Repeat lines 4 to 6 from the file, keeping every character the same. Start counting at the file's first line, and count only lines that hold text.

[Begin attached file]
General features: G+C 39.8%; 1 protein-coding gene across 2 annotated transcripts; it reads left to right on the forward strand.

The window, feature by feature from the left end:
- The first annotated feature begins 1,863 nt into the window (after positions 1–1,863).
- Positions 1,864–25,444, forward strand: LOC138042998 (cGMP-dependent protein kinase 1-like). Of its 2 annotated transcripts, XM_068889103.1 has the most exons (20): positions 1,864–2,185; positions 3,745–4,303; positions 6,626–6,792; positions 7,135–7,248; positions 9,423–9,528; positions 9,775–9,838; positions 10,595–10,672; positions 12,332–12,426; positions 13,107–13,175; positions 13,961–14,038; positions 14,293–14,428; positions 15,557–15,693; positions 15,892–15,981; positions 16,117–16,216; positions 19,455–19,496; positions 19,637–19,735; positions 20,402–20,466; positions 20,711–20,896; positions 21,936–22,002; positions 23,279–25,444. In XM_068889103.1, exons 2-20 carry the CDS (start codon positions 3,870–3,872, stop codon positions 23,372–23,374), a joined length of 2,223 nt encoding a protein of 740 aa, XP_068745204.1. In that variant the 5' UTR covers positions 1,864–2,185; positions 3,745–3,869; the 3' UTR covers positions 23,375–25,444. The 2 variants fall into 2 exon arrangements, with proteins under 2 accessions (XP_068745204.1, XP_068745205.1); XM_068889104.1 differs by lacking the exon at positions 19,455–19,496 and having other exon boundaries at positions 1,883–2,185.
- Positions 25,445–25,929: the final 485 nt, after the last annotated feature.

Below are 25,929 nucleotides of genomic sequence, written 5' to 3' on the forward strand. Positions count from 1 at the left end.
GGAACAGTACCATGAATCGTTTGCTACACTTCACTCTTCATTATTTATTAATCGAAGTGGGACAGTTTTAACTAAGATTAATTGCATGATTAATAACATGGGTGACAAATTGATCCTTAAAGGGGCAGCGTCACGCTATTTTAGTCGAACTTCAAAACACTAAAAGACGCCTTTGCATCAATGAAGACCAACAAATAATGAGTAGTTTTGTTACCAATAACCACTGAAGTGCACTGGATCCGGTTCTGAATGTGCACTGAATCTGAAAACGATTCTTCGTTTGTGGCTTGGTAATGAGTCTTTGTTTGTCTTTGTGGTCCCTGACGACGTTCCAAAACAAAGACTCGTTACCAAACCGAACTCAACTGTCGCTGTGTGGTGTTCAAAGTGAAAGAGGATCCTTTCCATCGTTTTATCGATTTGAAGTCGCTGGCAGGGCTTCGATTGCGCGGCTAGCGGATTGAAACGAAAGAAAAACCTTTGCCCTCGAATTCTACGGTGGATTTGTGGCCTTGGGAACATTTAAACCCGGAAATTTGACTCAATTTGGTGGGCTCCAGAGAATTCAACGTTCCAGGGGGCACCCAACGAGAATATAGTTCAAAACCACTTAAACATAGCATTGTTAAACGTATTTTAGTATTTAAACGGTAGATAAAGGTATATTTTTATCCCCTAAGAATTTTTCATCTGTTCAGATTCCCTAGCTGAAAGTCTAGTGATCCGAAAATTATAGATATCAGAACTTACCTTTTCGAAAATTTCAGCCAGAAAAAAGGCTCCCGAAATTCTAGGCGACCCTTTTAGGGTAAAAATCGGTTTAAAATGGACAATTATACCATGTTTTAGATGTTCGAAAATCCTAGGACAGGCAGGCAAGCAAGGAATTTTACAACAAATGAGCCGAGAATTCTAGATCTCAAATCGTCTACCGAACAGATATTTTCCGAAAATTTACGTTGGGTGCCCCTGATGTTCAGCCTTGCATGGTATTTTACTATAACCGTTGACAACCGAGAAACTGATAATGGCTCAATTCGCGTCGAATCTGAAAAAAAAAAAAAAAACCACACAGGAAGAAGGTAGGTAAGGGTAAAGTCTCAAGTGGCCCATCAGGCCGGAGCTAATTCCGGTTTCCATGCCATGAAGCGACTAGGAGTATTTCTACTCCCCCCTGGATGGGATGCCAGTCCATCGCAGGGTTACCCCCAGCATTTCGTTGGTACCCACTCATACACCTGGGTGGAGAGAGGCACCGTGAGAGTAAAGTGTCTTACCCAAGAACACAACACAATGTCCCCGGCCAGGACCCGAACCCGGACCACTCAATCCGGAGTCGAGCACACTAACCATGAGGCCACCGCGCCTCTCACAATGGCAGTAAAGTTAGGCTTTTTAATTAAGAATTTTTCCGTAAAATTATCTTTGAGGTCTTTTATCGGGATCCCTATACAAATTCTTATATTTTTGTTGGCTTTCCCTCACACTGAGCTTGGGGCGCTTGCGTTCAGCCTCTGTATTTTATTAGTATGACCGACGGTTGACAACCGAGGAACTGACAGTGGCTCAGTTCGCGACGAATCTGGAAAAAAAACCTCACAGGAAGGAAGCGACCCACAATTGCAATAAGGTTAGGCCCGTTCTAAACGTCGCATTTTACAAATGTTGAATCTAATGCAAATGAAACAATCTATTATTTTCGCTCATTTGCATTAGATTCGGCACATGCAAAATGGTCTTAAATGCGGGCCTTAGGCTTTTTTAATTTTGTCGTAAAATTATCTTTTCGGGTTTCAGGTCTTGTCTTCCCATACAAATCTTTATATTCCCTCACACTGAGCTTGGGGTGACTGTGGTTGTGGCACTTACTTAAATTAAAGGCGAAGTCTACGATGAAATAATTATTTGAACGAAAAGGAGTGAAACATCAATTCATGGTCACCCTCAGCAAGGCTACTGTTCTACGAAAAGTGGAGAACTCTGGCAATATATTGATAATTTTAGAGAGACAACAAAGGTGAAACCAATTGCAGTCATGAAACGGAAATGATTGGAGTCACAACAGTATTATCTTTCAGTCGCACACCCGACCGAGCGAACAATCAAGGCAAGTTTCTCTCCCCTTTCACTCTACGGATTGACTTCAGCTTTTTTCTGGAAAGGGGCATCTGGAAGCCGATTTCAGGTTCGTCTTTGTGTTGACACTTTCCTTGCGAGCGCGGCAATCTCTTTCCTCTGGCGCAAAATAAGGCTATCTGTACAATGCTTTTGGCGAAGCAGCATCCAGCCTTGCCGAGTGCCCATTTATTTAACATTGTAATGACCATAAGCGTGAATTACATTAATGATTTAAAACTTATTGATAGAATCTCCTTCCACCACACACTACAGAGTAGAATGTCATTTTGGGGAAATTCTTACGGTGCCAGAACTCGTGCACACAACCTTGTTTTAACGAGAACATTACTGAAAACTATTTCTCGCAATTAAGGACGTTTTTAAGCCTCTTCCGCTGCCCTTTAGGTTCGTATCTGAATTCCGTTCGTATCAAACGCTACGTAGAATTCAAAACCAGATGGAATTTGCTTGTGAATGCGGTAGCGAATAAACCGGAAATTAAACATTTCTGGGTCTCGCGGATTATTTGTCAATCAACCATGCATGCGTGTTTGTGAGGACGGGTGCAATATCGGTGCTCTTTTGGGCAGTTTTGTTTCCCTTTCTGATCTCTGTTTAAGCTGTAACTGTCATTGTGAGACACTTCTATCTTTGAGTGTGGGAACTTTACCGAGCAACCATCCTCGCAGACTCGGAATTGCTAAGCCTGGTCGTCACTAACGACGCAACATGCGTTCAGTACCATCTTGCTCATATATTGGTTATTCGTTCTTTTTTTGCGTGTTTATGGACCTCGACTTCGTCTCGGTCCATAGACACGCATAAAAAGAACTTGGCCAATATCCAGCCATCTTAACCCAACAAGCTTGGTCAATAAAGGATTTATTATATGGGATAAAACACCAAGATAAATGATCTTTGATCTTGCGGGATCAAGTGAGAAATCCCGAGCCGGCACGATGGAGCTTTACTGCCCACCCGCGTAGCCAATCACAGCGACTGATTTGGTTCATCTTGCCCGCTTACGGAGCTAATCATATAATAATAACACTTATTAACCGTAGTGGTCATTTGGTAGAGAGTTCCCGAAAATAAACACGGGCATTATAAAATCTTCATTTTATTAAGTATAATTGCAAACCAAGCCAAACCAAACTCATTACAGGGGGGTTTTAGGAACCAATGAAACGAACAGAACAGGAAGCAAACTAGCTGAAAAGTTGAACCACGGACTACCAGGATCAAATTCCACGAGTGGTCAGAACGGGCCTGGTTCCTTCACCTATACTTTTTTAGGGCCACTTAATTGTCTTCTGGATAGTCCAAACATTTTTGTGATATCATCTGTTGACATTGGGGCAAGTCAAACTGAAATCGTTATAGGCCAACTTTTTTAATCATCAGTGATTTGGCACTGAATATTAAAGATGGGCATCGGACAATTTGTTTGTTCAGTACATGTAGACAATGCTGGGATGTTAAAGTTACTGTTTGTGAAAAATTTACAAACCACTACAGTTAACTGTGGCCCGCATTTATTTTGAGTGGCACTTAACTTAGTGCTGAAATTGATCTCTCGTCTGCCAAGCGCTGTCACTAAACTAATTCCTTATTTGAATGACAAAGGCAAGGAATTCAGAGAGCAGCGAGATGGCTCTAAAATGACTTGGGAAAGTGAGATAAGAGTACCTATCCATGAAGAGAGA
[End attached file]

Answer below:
- Positions 1,864–25,444, forward strand: LOC138042998 (cGMP-dependent protein kinase 1-like). Of its 2 annotated transcripts, XM_068889103.1 has the most exons (20): positions 1,864–2,185; positions 3,745–4,303; positions 6,626–6,792; positions 7,135–7,248; positions 9,423–9,528; positions 9,775–9,838; positions 10,595–10,672; positions 12,332–12,426; positions 13,107–13,175; positions 13,961–14,038; positions 14,293–14,428; positions 15,557–15,693; positions 15,892–15,981; positions 16,117–16,216; positions 19,455–19,496; positions 19,637–19,735; positions 20,402–20,466; positions 20,711–20,896; positions 21,936–22,002; positions 23,279–25,444. In XM_068889103.1, exons 2-20 carry the CDS (start codon positions 3,870–3,872, stop codon positions 23,372–23,374), a joined length of 2,223 nt encoding a protein of 740 aa, XP_068745204.1. In that variant the 5' UTR covers positions 1,864–2,185; positions 3,745–3,869; the 3' UTR covers positions 23,375–25,444. The 2 variants fall into 2 exon arrangements, with proteins under 2 accessions (XP_068745204.1, XP_068745205.1); XM_068889104.1 differs by lacking the exon at positions 19,455–19,496 and having other exon boundaries at positions 1,883–2,185.
- Positions 25,445–25,929: the final 485 nt, after the last annotated feature.

Below are 25,929 nucleotides of genomic sequence, written 5' to 3' on the forward strand. Positions count from 1 at the left end.